During our concert, we'll have four short readings describing Russian Easter celebrations; here's a bit of background to set the scene.
The faithful gather in the darkened church, and at midnight the everyone lights candles and exchanges the Easter greeting "Christ is Risen", "He is risen indeed", the doors in the icon-screen to the church sanctuary are thrown open, and the Vespers service then begins. Although in English, Rachmaninov's setting for the vigil service is often known as "Vespers" (and we have called it that to avoid confusion, although the Russian words on our poster give the work its full title, "All-Night Vigil"), the vespers part in fact ends at movement six - Bogoroditise Devo - the Hail Mary, probably the best-known movement as it's often performed at Christmas.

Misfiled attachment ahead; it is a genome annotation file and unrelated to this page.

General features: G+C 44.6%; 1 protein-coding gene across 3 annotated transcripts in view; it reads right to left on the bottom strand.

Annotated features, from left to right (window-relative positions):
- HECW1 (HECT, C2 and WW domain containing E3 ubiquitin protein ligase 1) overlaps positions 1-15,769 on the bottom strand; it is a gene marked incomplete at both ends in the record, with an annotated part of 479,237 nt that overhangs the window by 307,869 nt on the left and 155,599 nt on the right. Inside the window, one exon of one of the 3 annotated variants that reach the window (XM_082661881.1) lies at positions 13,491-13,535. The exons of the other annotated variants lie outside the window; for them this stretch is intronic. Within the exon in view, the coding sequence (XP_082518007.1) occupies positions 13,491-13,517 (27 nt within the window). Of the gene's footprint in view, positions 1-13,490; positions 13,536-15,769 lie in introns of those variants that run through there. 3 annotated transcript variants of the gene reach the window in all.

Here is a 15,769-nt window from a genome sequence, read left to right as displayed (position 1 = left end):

The service then continues with Matins, with long passages of psalms and Bible readings stretching the service out through the night. The night ends with the Gloria and three Resurrection hymns - in Rachmaninov's setting you can feel the first beams of Easter sunlight breaking above the skyline in the quietly radiant rising phrases at the beginning of each. Then it's time to celebrate with traditional Russian paskha - a rich cheesy cake, baked in a mould with the letters ХВ (the Russian letter for Khristos Voskres - Christ is Risen) - and of course painted eggs.